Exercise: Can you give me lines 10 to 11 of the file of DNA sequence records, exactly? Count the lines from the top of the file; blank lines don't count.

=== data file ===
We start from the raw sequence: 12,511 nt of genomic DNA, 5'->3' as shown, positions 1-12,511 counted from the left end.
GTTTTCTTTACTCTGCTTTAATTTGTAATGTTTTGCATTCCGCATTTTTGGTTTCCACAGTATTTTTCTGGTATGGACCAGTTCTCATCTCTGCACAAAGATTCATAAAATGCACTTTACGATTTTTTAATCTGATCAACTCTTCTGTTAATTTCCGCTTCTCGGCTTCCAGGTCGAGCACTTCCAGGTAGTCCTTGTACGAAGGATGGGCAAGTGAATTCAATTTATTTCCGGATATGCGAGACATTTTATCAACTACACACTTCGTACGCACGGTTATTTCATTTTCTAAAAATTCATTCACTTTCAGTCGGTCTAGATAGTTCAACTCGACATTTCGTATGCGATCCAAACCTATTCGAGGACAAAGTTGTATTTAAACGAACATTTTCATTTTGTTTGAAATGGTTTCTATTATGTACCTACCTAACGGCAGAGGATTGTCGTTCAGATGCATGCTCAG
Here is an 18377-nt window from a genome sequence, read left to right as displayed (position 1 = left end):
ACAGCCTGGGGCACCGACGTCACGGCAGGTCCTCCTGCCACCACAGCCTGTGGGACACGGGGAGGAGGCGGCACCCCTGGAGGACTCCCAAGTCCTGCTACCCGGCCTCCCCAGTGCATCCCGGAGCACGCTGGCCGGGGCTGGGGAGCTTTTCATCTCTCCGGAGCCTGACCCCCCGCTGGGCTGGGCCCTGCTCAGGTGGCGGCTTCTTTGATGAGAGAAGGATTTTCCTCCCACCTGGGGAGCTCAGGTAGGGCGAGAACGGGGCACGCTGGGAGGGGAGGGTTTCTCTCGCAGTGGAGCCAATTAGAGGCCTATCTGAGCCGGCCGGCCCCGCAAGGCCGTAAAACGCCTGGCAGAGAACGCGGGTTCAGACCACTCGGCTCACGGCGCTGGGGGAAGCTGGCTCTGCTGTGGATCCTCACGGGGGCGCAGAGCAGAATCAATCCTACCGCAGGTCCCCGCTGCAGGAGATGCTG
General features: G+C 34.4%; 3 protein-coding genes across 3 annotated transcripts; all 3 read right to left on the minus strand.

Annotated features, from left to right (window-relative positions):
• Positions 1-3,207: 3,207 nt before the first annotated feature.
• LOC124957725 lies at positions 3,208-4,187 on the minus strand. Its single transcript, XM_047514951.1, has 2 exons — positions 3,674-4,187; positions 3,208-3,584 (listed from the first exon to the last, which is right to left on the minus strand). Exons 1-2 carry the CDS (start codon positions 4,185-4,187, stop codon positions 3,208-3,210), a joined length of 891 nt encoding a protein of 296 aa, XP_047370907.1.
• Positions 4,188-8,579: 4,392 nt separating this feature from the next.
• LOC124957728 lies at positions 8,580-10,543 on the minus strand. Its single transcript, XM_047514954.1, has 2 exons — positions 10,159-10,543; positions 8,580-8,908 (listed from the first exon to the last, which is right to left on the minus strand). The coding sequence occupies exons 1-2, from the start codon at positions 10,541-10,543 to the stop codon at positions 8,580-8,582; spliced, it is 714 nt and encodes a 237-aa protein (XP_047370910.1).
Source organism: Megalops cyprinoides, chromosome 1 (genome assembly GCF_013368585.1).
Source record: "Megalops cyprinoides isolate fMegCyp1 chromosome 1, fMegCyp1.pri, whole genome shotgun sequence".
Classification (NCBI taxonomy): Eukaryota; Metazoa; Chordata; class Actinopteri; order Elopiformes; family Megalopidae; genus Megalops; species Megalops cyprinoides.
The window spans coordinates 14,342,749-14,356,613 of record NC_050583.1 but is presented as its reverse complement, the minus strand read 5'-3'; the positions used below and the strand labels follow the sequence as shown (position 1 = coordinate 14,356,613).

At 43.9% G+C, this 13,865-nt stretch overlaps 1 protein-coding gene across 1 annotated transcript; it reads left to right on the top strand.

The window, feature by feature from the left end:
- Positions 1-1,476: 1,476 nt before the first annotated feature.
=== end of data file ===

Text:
• LOC124957728 lies at positions 8,580-10,543 on the minus strand. Its single transcript, XM_047514954.1, has 2 exons — positions 10,159-10,543; positions 8,580-8,908 (listed from the first exon to the last, which is right to left on the minus strand). The coding sequence occupies exons 1-2, from the start codon at positions 10,541-10,543 to the stop codon at positions 8,580-8,582; spliced, it is 714 nt and encodes a 237-aa protein (XP_047370910.1).
Source organism: Megalops cyprinoides, chromosome 1 (genome assembly GCF_013368585.1).